New Delhi: The Supreme Court today handed a major victory to Delhi Chief Minister Arvind Kejriwal in his bitter power tussle with Lieutenant Governor Anil Baijal, ruling that the LG has no independent power to take decisions and is bound by the elected government’s advice.
“There is no room for absolutism and there is no room for anarchism also,” the five-judge bench of the Supreme Court said in a unanimous ruling pronounced by Chief Justice Dipak Misra. The ruling also held that the Lieutenant Governor, who is appointed by the Centre, cannot act as an “obstructionist.” The ruling vindicates Kejriwal, who has long accused Baijal of preventing him from functioning properly at the behest of the Centre. It also lays down for the first time clear guidelines for the LG’s conduct, and delineates the powers of the two branches of the executive in Delhi, which does not have the status of a full state yet elects its own MLAs and government.
The Supreme Court said that except for three issues — public order, police and land — the Delhi government has the power to legislate and govern on other issues. Baijal did not immediately comment on the ruling. The verdict set off celebrations among Aam Admi Party supporters and workers, who danced in the streets, distributed sweets and beat drums. “A big victory for the people of Delhi … a big victory for democracy,” Kejriwal tweeted. His deputy, Manish Sisodia, termed the judgement “historic” and recalled the landmark mandate that the people of Delhi had given to AAP in the Assembly elections in February 2015 when the party won 67 of 70 seats.
In three separate but concurring judgements, Justices A K Sikri, A M Khanwilkar, D Y Chandrachud and Ashok Bhushan said there is no independent authority vested with the LG to take independent decisions. The SC said all decisions of the Council of Ministers, who are elected representatives of the people of Delhi, must be communicated to the LG but that does not mean his concurrence is required.
It was ruling on a batch of appeals filed by Kejriwal’s government challenging the Delhi High Court’s order holding the LG as the administrative head of the national capital. Disagreeing with the High Court order, the Supreme Court said the LG should not act in a mechanical manner and stall the decisions of the Council of Ministers. It said the LG has not been entrusted with independent powers and he can refer issues on difference of opinion to the President only in exceptional matters and not as a general rule. The Congress party said the BJP and the AAP should now restart the development of the national capital.
“Since the apex court has clarified about the powers in Delhi, we hope that the development, which has been stalled ever since the Congress was voted out of power over four years ago, will start again,” Delhi Congress chief Ajay Maken told PTI. The Supreme Court said the LG needs to work harmoniously with the Council of Ministers and an attempt should be made to settle the difference of opinion with discussions, the apex court said.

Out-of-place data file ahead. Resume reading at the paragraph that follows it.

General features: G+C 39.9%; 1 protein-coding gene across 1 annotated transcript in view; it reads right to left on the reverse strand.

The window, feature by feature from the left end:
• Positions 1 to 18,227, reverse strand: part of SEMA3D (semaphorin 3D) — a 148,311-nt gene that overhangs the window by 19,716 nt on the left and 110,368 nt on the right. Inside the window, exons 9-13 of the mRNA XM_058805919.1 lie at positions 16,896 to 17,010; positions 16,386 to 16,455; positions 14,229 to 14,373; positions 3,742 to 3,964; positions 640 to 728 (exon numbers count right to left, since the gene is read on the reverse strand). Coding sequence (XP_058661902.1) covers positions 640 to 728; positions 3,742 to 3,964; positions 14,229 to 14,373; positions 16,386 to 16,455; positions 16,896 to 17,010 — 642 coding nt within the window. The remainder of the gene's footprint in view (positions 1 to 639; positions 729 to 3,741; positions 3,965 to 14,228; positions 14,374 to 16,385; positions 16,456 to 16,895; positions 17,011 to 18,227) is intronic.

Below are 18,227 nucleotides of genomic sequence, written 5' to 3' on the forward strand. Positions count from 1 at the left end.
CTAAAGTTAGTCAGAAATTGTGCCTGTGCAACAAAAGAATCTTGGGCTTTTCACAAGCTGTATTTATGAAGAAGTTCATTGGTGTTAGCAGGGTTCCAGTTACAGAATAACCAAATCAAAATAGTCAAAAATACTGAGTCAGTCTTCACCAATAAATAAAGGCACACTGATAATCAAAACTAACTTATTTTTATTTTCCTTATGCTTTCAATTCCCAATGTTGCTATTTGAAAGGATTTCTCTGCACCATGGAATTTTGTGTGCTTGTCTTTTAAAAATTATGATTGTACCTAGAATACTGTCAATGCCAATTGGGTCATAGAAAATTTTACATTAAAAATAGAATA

In his separate verdict, concurring with the rest of the judges, Justice Chandrachud said the real power vests with Council of Ministers and the LG must bear in mind that it is not he but the Council of Ministers that will take the decisions. The judge also said the LG must realise that the Council of Ministers is answerable to the people. “There is no independent authority vested with LG to take independent decisions,” he said. Justice Bhushan, who also penned a separate but concurring verdict, said all routine matters do not require consonance of the LG.
The tussle between the LG and Kejriwal reached a peak earlier this year when Chief Secretary Anshu Prakash made it clear that he is answerable only to the LG, which resulted in a confrontation at the Secretariat and Prakash was slapped by an AAP MLA. Subsequently, Delhi bureaucrats went on a virtual strike, refusing to attend meetings called by their ministers. Kejriwal raised the stakes by staging a sit-in in the the visitors’ lounge at the LG’s residence for several days before a compromise was hammered out.
The AAP government claims that the LG has repeatedly thrown “hurdles” in the way of the functioning of an elected government through a “wilful interpretation” of the Constitution. “Whether it was the issue of installation of CCTV cameras, ration scheme, transfer and posting (of officials), interference was being created,” Sisodia, the deputy chief minister, said. “What the court has said that people are supreme, elected government will be supreme, and LG has no power to act arbitrarily (‘LG ke paas manmani karne ki power nahn hai’),” he added. The “historic mandate” given to a new party was for development, welfare of the people and to facilitate resumption of long-pending works, he said.